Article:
If you’ve been on a quest for just the right meal plan, your choices have likely been overwhelming. There are so many options! But maybe now you have it narrowed down to the Mediterranean diet vs. paleo. There’s a lot of information out there, so let us help you get right to the facts.
The Mediterranean Diet
Numerous studies have shown that the rate of heart disease in countries like Greece and Italy is significantly less than the rate of heart disease in the U.S. and Europe. Because of this, those concerned with heart health have shown much more interest in the Mediterranean diet. This type of eating focuses on food contained in the traditional cuisine of countries located along the Mediterranean Sea.
Unlike many other diet plans, this plan is not meat-based. It instead focuses on plant-based foods. Vegetables, grains, fruits, nuts and beans are the backbone of this way of eating. Red meat is rarely eaten, and moderate amounts of eggs, dairy, fish and poultry are consumed weekly.
Healthy fats, like those from olive oil, sardines, salmon and tuna, are encouraged (Omega-3 fatty acids from these fish decrease the risk of heart failure or stroke).
Overall, the Mediterranean diet avoids any processed foods, refined sugars or refined grains. This means that items like white bread, soda, pastries or deli meats are off limits.
A Sample Daily Mediterranean Diet Meal Plan
So, what would be an easy daily meal plan to follow if you try the Mediterranean way of eating? Take a look below.
Breakfast: One slice of whole wheat toast, a cup of Greek yogurt and ½ cup of raspberries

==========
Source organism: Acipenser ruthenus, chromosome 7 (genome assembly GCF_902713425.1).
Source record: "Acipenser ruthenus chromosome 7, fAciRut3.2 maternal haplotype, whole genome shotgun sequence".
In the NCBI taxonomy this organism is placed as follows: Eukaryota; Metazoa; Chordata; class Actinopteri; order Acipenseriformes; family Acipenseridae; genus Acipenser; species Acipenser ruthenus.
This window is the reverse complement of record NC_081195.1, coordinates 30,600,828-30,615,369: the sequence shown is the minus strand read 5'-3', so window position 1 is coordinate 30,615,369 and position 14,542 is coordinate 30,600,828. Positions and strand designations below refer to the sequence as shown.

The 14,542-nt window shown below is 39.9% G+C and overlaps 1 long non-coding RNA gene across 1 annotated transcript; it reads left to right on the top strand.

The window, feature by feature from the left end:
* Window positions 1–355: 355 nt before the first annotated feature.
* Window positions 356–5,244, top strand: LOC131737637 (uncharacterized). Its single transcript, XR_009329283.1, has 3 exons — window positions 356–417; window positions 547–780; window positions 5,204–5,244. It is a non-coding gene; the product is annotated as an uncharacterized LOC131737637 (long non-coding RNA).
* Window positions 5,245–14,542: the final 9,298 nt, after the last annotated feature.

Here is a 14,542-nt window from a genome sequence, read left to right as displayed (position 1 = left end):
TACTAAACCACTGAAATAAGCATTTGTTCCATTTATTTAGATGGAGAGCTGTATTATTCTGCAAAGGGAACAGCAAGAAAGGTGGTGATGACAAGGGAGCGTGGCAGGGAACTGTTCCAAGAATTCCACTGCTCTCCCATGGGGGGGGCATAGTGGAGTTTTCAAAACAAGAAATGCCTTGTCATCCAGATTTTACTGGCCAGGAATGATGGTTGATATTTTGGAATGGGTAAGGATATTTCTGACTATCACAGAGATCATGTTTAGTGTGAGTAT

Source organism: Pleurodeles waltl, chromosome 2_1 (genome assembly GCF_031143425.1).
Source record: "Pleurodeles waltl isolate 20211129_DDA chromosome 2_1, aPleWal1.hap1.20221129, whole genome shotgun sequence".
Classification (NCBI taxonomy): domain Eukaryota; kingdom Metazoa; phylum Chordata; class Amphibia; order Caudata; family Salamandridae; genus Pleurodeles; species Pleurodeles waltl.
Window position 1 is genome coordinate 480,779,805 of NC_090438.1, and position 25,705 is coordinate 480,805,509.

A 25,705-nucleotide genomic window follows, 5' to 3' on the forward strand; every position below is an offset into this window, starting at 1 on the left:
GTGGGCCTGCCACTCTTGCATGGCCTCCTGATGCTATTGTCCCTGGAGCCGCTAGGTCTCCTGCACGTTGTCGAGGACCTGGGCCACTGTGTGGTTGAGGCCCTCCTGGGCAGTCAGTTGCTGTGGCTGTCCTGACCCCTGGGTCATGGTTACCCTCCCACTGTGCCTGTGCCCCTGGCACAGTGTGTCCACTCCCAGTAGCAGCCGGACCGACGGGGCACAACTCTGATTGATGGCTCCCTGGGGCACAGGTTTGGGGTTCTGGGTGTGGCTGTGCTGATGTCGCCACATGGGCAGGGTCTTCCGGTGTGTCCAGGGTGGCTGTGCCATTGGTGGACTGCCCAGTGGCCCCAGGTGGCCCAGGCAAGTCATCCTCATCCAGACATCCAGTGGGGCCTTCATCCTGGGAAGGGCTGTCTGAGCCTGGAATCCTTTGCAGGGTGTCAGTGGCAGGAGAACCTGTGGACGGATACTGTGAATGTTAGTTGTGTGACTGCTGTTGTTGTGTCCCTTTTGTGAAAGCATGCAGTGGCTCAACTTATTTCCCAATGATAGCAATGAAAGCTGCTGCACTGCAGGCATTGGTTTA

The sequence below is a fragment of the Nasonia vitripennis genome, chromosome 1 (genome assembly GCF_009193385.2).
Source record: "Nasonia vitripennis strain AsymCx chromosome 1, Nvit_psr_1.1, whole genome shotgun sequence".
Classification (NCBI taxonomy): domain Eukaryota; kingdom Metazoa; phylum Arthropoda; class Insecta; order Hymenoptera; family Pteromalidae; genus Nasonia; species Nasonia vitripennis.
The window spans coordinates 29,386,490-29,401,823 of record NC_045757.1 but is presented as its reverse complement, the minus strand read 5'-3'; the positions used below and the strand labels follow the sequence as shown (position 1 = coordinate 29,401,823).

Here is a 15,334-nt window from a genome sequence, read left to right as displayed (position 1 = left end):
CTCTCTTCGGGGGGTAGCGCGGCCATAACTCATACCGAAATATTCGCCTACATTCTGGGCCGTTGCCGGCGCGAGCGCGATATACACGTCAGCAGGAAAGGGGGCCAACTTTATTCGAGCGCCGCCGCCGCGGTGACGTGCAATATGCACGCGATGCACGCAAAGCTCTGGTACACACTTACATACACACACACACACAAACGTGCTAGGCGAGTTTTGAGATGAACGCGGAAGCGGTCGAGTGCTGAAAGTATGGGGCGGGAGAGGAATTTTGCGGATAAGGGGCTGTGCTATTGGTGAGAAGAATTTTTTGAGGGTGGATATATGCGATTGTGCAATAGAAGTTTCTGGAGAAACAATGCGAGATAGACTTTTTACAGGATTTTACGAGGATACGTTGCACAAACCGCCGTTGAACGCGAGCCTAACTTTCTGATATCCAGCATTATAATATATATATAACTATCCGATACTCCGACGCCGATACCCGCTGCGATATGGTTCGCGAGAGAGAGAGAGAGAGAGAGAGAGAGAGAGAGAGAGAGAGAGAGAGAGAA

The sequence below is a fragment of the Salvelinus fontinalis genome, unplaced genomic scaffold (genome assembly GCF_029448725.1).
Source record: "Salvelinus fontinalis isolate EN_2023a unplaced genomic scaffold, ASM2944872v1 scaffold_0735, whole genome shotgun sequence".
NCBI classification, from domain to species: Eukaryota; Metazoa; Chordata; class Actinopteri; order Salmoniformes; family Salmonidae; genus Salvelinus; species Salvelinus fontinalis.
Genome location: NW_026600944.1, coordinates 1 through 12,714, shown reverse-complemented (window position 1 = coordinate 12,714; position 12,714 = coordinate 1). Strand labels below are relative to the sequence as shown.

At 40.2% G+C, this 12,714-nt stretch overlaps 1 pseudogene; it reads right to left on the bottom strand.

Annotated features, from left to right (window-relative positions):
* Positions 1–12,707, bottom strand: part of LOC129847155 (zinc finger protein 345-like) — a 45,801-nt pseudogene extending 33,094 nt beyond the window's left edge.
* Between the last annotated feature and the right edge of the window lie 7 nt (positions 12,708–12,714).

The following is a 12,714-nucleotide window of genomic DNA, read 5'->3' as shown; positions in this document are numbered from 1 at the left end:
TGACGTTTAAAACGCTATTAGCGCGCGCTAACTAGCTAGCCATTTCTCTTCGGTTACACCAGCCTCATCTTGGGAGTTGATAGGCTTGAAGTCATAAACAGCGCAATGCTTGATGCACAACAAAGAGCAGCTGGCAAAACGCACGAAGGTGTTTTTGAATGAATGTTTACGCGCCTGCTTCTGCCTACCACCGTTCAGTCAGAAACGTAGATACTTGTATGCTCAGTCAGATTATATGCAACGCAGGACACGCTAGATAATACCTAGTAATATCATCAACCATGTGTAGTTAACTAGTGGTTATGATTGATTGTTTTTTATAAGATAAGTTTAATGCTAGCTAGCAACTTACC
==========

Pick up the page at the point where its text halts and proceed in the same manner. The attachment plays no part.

Lunch: ¼ cup of roasted chicken topped with a drizzle of olive oil, grilled tomatoes and two cups of mixed greens
Dinner: One small serving of salmon, a cup of whole-grain couscous and two cups of steamed kale
If you need more calories per meal, you may add in a handful of almonds or a few slices of avocado.
The paleo diet encourages food that humans ate during the Paleolithic era. This would be food that was eaten before farming became a way of life. Vegetables, fruits, nuts, seeds and meats are all acceptable to eat on this plan.
Foods that are not approved on paleo include dairy, legumes, grains, refined sugar and processed foods.
A Sample Daily Paleo Meal Plan
If you’re curious what a daily Paleo meal plan could look like, we’ve listed a sample below.
Breakfast: Bacon, eggs and a few slices of fruit
Lunch: Lettuce wrapped sandwich with meat and vegetables
Dinner: Burger patty, avocado and vegetables
A handful of nuts, olives or baby carrots could be simple snack choices for your day.
The Verdict: Mediterranean Diet vs. Paleo
The paleo diet is much more restrictive than the Mediterranean diet. This can make it harder to keep the course and stay on track. That said, it’s likely that you will lose a significant amount of weight due to the elimination of bread, pasta and the like.
However, large amounts of research over the years support the Mediterranean diet’s health benefits. In addition to heart health, science has shown this diet supports a reduced risk of cancer, Parkinson’s and Alzheimer’s.
In closing, there are quite a few considerations when weighing the Mediterranean diet vs. paleo. While both focus on quality foods and lead to weight loss, your own goals and personal preferences will no doubt play a role in deciding which is right for you. If you can’t live without the meats, paleo will likely be your best choice. But if you’re looking for an overall healthier lifestyle, it almost seems you can’t go wrong with the Mediterranean diet. And your heart will thank you for it!